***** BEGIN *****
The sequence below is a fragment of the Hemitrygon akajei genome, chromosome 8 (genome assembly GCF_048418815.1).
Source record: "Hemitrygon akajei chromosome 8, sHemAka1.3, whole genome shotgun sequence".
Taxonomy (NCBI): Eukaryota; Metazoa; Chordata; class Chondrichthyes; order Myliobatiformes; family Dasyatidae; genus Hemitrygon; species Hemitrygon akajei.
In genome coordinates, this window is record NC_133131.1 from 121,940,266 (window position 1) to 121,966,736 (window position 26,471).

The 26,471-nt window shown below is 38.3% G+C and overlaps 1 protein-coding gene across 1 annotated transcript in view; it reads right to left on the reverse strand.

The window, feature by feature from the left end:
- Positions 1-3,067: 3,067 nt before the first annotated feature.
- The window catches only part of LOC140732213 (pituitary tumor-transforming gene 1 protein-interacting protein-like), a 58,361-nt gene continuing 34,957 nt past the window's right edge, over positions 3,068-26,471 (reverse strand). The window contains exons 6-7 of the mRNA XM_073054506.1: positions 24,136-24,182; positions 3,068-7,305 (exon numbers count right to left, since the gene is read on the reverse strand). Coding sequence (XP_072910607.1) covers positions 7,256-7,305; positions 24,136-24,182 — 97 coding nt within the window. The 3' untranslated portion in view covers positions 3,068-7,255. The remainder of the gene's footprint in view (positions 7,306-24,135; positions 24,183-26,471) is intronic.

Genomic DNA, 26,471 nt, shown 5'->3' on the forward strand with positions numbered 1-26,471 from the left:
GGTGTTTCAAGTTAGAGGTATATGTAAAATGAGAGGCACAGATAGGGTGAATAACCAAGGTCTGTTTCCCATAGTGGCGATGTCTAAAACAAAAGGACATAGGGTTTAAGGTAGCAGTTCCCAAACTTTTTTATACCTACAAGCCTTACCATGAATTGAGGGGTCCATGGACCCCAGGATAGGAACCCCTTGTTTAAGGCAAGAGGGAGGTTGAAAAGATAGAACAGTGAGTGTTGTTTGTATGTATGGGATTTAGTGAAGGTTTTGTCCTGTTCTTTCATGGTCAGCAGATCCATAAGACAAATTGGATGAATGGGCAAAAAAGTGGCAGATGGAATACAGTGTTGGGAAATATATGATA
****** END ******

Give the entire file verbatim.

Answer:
The sequence below is a fragment of the Hemitrygon akajei genome, chromosome 8 (genome assembly GCF_048418815.1).
Source record: "Hemitrygon akajei chromosome 8, sHemAka1.3, whole genome shotgun sequence".
Taxonomy (NCBI): Eukaryota; Metazoa; Chordata; class Chondrichthyes; order Myliobatiformes; family Dasyatidae; genus Hemitrygon; species Hemitrygon akajei.
In genome coordinates, this window is record NC_133131.1 from 121,940,266 (window position 1) to 121,966,736 (window position 26,471).

The 26,471-nt window shown below is 38.3% G+C and overlaps 1 protein-coding gene across 1 annotated transcript in view; it reads right to left on the reverse strand.

The window, feature by feature from the left end:
- Positions 1-3,067: 3,067 nt before the first annotated feature.
- The window catches only part of LOC140732213 (pituitary tumor-transforming gene 1 protein-interacting protein-like), a 58,361-nt gene continuing 34,957 nt past the window's right edge, over positions 3,068-26,471 (reverse strand). The window contains exons 6-7 of the mRNA XM_073054506.1: positions 24,136-24,182; positions 3,068-7,305 (exon numbers count right to left, since the gene is read on the reverse strand). Coding sequence (XP_072910607.1) covers positions 7,256-7,305; positions 24,136-24,182 — 97 coding nt within the window. The 3' untranslated portion in view covers positions 3,068-7,255. The remainder of the gene's footprint in view (positions 7,306-24,135; positions 24,183-26,471) is intronic.

Genomic DNA, 26,471 nt, shown 5'->3' on the forward strand with positions numbered 1-26,471 from the left:
GGTGTTTCAAGTTAGAGGTATATGTAAAATGAGAGGCACAGATAGGGTGAATAACCAAGGTCTGTTTCCCATAGTGGCGATGTCTAAAACAAAAGGACATAGGGTTTAAGGTAGCAGTTCCCAAACTTTTTTATACCTACAAGCCTTACCATGAATTGAGGGGTCCATGGACCCCAGGATAGGAACCCCTTGTTTAAGGCAAGAGGGAGGTTGAAAAGATAGAACAGTGAGTGTTGTTTGTATGTATGGGATTTAGTGAAGGTTTTGTCCTGTTCTTTCATGGTCAGCAGATCCATAAGACAAATTGGATGAATGGGCAAAAAAGTGGCAGATGGAATACAGTGTTGGGAAATATATGATA